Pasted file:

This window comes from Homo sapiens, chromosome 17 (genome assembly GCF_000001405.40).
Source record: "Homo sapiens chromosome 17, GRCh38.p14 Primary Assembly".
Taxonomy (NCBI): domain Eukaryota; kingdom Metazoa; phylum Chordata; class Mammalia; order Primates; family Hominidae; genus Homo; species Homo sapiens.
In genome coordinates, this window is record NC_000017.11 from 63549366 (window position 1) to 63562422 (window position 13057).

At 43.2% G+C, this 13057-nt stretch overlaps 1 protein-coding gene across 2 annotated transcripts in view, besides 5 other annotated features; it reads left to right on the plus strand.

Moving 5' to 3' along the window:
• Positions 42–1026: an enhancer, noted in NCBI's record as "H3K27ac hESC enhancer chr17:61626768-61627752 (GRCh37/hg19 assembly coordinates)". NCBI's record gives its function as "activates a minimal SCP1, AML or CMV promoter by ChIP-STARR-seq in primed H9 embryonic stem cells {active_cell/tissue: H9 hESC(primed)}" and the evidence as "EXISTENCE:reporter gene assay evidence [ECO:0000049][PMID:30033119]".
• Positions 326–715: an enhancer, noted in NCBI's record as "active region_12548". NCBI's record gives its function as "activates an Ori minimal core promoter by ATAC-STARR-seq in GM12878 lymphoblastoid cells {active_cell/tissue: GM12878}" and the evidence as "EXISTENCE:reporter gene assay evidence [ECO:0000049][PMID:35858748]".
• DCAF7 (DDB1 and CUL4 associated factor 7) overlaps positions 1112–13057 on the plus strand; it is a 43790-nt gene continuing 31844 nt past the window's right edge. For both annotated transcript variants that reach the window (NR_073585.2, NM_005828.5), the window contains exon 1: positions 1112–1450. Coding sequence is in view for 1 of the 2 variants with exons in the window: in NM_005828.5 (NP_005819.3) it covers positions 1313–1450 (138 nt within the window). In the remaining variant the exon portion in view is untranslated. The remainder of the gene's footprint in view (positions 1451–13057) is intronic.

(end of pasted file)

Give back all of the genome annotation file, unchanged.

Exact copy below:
This window comes from Homo sapiens, chromosome 17 (genome assembly GCF_000001405.40).
Source record: "Homo sapiens chromosome 17, GRCh38.p14 Primary Assembly".
Taxonomy (NCBI): domain Eukaryota; kingdom Metazoa; phylum Chordata; class Mammalia; order Primates; family Hominidae; genus Homo; species Homo sapiens.
In genome coordinates, this window is record NC_000017.11 from 63549366 (window position 1) to 63562422 (window position 13057).

At 43.2% G+C, this 13057-nt stretch overlaps 1 protein-coding gene across 2 annotated transcripts in view, besides 5 other annotated features; it reads left to right on the plus strand.

Moving 5' to 3' along the window:
• Positions 42–1026: an enhancer, noted in NCBI's record as "H3K27ac hESC enhancer chr17:61626768-61627752 (GRCh37/hg19 assembly coordinates)". NCBI's record gives its function as "activates a minimal SCP1, AML or CMV promoter by ChIP-STARR-seq in primed H9 embryonic stem cells {active_cell/tissue: H9 hESC(primed)}" and the evidence as "EXISTENCE:reporter gene assay evidence [ECO:0000049][PMID:30033119]".
• Positions 326–715: an enhancer, noted in NCBI's record as "active region_12548". NCBI's record gives its function as "activates an Ori minimal core promoter by ATAC-STARR-seq in GM12878 lymphoblastoid cells {active_cell/tissue: GM12878}" and the evidence as "EXISTENCE:reporter gene assay evidence [ECO:0000049][PMID:35858748]".
• DCAF7 (DDB1 and CUL4 associated factor 7) overlaps positions 1112–13057 on the plus strand; it is a 43790-nt gene continuing 31844 nt past the window's right edge. For both annotated transcript variants that reach the window (NR_073585.2, NM_005828.5), the window contains exon 1: positions 1112–1450. Coding sequence is in view for 1 of the 2 variants with exons in the window: in NM_005828.5 (NP_005819.3) it covers positions 1313–1450 (138 nt within the window). In the remaining variant the exon portion in view is untranslated. The remainder of the gene's footprint in view (positions 1451–13057) is intronic.